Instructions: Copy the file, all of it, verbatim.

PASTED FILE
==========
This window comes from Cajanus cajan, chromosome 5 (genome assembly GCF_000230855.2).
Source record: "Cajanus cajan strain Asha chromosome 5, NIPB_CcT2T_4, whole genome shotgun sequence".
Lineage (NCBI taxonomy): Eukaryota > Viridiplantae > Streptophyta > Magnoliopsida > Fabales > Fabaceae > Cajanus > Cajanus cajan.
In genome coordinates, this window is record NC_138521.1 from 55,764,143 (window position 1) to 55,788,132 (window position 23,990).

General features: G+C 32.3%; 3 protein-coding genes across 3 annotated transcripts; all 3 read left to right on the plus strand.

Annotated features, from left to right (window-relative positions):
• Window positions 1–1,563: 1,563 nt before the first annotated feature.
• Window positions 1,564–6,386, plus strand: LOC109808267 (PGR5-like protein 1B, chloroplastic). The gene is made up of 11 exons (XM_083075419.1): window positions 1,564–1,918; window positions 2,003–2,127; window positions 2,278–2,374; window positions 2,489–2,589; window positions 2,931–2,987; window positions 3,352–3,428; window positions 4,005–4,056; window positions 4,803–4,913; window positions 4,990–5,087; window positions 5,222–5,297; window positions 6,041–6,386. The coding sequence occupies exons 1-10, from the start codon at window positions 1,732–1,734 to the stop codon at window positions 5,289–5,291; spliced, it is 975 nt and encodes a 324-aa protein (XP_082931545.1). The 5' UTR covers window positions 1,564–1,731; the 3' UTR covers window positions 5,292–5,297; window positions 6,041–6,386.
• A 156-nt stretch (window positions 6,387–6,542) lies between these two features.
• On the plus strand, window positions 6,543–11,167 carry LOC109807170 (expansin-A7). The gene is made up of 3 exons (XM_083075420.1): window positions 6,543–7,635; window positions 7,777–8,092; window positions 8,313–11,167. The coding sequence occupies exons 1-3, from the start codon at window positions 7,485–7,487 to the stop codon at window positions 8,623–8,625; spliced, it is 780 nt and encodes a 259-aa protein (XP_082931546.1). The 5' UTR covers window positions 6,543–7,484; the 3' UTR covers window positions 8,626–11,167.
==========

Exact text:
This window comes from Cajanus cajan, chromosome 5 (genome assembly GCF_000230855.2).
Source record: "Cajanus cajan strain Asha chromosome 5, NIPB_CcT2T_4, whole genome shotgun sequence".
Lineage (NCBI taxonomy): Eukaryota > Viridiplantae > Streptophyta > Magnoliopsida > Fabales > Fabaceae > Cajanus > Cajanus cajan.
In genome coordinates, this window is record NC_138521.1 from 55,764,143 (window position 1) to 55,788,132 (window position 23,990).

General features: G+C 32.3%; 3 protein-coding genes across 3 annotated transcripts; all 3 read left to right on the plus strand.

Annotated features, from left to right (window-relative positions):
• Window positions 1–1,563: 1,563 nt before the first annotated feature.
• Window positions 1,564–6,386, plus strand: LOC109808267 (PGR5-like protein 1B, chloroplastic). The gene is made up of 11 exons (XM_083075419.1): window positions 1,564–1,918; window positions 2,003–2,127; window positions 2,278–2,374; window positions 2,489–2,589; window positions 2,931–2,987; window positions 3,352–3,428; window positions 4,005–4,056; window positions 4,803–4,913; window positions 4,990–5,087; window positions 5,222–5,297; window positions 6,041–6,386. The coding sequence occupies exons 1-10, from the start codon at window positions 1,732–1,734 to the stop codon at window positions 5,289–5,291; spliced, it is 975 nt and encodes a 324-aa protein (XP_082931545.1). The 5' UTR covers window positions 1,564–1,731; the 3' UTR covers window positions 5,292–5,297; window positions 6,041–6,386.
• A 156-nt stretch (window positions 6,387–6,542) lies between these two features.
• On the plus strand, window positions 6,543–11,167 carry LOC109807170 (expansin-A7). The gene is made up of 3 exons (XM_083075420.1): window positions 6,543–7,635; window positions 7,777–8,092; window positions 8,313–11,167. The coding sequence occupies exons 1-3, from the start codon at window positions 7,485–7,487 to the stop codon at window positions 8,623–8,625; spliced, it is 780 nt and encodes a 259-aa protein (XP_082931546.1). The 5' UTR covers window positions 6,543–7,484; the 3' UTR covers window positions 8,626–11,167.